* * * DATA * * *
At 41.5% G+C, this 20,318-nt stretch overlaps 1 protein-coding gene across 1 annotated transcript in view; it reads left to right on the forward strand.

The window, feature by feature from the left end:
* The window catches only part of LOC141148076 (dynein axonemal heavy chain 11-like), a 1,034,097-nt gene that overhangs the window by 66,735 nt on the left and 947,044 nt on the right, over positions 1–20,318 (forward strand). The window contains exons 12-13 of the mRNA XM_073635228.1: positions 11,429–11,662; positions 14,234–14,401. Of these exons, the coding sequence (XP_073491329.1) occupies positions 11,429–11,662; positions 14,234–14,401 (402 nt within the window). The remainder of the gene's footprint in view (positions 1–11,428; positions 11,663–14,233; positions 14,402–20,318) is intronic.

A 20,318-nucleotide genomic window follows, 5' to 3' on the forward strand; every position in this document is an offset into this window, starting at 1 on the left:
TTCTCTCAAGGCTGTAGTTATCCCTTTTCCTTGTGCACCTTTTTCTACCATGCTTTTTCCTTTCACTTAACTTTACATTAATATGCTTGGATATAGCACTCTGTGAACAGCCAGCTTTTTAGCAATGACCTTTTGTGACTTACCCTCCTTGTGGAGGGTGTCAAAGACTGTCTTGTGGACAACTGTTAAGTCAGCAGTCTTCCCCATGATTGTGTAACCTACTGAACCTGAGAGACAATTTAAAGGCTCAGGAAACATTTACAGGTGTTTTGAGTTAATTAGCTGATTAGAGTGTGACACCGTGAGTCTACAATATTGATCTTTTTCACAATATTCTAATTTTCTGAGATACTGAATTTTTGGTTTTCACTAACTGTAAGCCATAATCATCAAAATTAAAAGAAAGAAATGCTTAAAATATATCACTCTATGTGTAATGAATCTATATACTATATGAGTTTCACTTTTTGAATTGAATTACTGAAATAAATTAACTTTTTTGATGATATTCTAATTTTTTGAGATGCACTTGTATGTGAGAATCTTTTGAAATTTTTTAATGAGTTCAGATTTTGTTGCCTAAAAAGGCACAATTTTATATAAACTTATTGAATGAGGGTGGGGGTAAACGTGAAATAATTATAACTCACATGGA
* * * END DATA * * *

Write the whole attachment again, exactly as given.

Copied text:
At 41.5% G+C, this 20,318-nt stretch overlaps 1 protein-coding gene across 1 annotated transcript in view; it reads left to right on the forward strand.

The window, feature by feature from the left end:
* The window catches only part of LOC141148076 (dynein axonemal heavy chain 11-like), a 1,034,097-nt gene that overhangs the window by 66,735 nt on the left and 947,044 nt on the right, over positions 1–20,318 (forward strand). The window contains exons 12-13 of the mRNA XM_073635228.1: positions 11,429–11,662; positions 14,234–14,401. Of these exons, the coding sequence (XP_073491329.1) occupies positions 11,429–11,662; positions 14,234–14,401 (402 nt within the window). The remainder of the gene's footprint in view (positions 1–11,428; positions 11,663–14,233; positions 14,402–20,318) is intronic.

A 20,318-nucleotide genomic window follows, 5' to 3' on the forward strand; every position in this document is an offset into this window, starting at 1 on the left:
TTCTCTCAAGGCTGTAGTTATCCCTTTTCCTTGTGCACCTTTTTCTACCATGCTTTTTCCTTTCACTTAACTTTACATTAATATGCTTGGATATAGCACTCTGTGAACAGCCAGCTTTTTAGCAATGACCTTTTGTGACTTACCCTCCTTGTGGAGGGTGTCAAAGACTGTCTTGTGGACAACTGTTAAGTCAGCAGTCTTCCCCATGATTGTGTAACCTACTGAACCTGAGAGACAATTTAAAGGCTCAGGAAACATTTACAGGTGTTTTGAGTTAATTAGCTGATTAGAGTGTGACACCGTGAGTCTACAATATTGATCTTTTTCACAATATTCTAATTTTCTGAGATACTGAATTTTTGGTTTTCACTAACTGTAAGCCATAATCATCAAAATTAAAAGAAAGAAATGCTTAAAATATATCACTCTATGTGTAATGAATCTATATACTATATGAGTTTCACTTTTTGAATTGAATTACTGAAATAAATTAACTTTTTTGATGATATTCTAATTTTTTGAGATGCACTTGTATGTGAGAATCTTTTGAAATTTTTTAATGAGTTCAGATTTTGTTGCCTAAAAAGGCACAATTTTATATAAACTTATTGAATGAGGGTGGGGGTAAACGTGAAATAATTATAACTCACATGGA